The Emperor’s New Clothes

Is the City out of touch with the taxpayers?

Here’s an op-ed in the El Paso Times from Mayor Dee Margo and City Manager Tommy Gonzalez. TL;DR: It’s All Good.

El Paso has turned the corner when it comes to economic prosperity. Our community is experiencing an upward shift in quality of place made possible through recent strategic investments in endeavors that stimulate the economy, improve safety and foster recreational, cultural and educational opportunities.

. . .

City leaders, in collaboration with private development partners have been aggressive in attracting new companies to El Paso and the results are compelling: Top Golf, Cabelas, Alamo Drafthouse, Whole Foods, Sprouts and Dick’s Sporting Goods have all opened in El Paso providing the community with more options to work, shop, eat and play.

All those stores are on the west side. Sure, there’s a Dick’s at the Fountains, and a Sprouts out on 375, but all the rest are exclusively west side.

And, sorry, retail is not my idea of a good time. Not even for work, which the Mayor and City Manager are quick to highlight in the above blurb. If you work at Dick’s Sporting Goods, you might not be able to shop at Whole Foods.

What does the rest of the city get?

First steps have been taken to develop a comprehensive master plan for the reimagining of Cohen Stadium. More than 300 people recently attended a community meeting to provide feedback on the initial plans.

The west side gets retail, and Northeast El Paso gets a meeting. What about the Northgate Transit Oriented Development? Can’t we finish (or at least get started on) one project before we plan for another? Planning’s fun, but things change, and yesterday’s plans are today’s fish wrap.

The City is leveraging its economic development strategies by investing millions of dollars in its street infrastructure, airport, public transit, public safety, parks, aquatics programming, libraries, museums and the El Paso Zoo.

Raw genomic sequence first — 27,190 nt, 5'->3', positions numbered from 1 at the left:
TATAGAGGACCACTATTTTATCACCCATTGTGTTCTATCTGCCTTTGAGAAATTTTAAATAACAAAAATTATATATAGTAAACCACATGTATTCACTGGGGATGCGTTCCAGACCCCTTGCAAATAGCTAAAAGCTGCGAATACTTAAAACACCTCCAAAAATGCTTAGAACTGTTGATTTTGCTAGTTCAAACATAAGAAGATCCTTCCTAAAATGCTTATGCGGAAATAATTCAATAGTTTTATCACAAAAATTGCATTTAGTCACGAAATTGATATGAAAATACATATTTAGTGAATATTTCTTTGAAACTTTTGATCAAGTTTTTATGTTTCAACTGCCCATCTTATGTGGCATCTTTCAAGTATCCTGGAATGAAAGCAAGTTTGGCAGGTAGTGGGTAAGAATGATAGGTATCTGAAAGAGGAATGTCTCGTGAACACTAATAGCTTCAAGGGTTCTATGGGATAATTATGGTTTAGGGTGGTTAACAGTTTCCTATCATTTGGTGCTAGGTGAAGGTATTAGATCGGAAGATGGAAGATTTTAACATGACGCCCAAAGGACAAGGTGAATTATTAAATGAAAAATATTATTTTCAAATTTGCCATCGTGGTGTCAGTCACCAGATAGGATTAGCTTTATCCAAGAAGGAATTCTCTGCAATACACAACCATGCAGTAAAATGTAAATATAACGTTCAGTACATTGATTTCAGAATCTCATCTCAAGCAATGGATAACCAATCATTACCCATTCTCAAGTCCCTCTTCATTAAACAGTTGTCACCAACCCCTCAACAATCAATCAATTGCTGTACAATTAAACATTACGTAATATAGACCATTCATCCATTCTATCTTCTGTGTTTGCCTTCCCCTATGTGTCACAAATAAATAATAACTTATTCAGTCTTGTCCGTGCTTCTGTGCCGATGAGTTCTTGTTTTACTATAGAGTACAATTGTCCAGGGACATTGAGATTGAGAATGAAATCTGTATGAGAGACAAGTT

How about that? Street infrastructure is part of the City’s economic development strategy. So is public safety. So are libraries, public transit, parks, and museums. You’d kind of think that would be basic services, the stuff we pay for every year, but, nope. You should be grateful.

Delivery of the bond projects, as well as countless other quality of life amenities, has been completed in a fiscally responsible manner. Many of the bond projects were underfunded, yet the City has managed to complete projects through prudent management of its debt service. The bond program’s three signature projects – Children’s Museum, Multipurpose Performing Art and Entertainment Center, and a Mexican American Cultural Center – were able to be accelerated as a direct result of the City refinancing its bond rollout plan. All three projects are currently at different phases of development.

Prudent management of its debt service seems to include raising our property taxes. From an August 22 El Paso Times article about the tax increase:

In late July, the council unanimously voted to amend the city’s debt management policy to allow using certificates of obligation to complete or enhance quality of life bond projects.

The amended policy applies to issuances for certificates of obligation totaling less than $100 million. Debt issuances of $100 million or more must be approved by voters, according to the city’s debt management policy.

“How can I be out of money? I still have checks left.”

Life is good in El Paso. But mostly, the City’s got nothing to do with that. But they want to tax us for it anyway.

4 comments

  1. Does anyone else believe this is economic development?
    Are the Border Alliance and Chamber of Commerce just pretending to be supportive?

  2. My biggest question is why does the city think government/private partnerships are good? Private enterprise is looking out for one thing, its cut of the tax dollars. If this is a prosperous city, then Detroit, Stockton, and other cities that have declared bankruptcy must really be living hells. Detroit – 18 – 20 billion; San Bernadino- 1 billion; Stockton – 417 million. All of them had one problem, they were tax and spend cities. The tipping point isn’t too far off and will happen because taxpayers won’t be able to afford paying their property taxes. What will the city and other taxing entities do then?

  3. One more piece of evidence that we city & county residents of El Paso are being taxed into oblivion. No wonder El Paso is one of the poorest areas in the US to live. By the way, is anyone aware of the high single digit increases being called for by the local water and electric monopolies/utilities that will be paid for by residents’ non-existant pay raises or COLAs?

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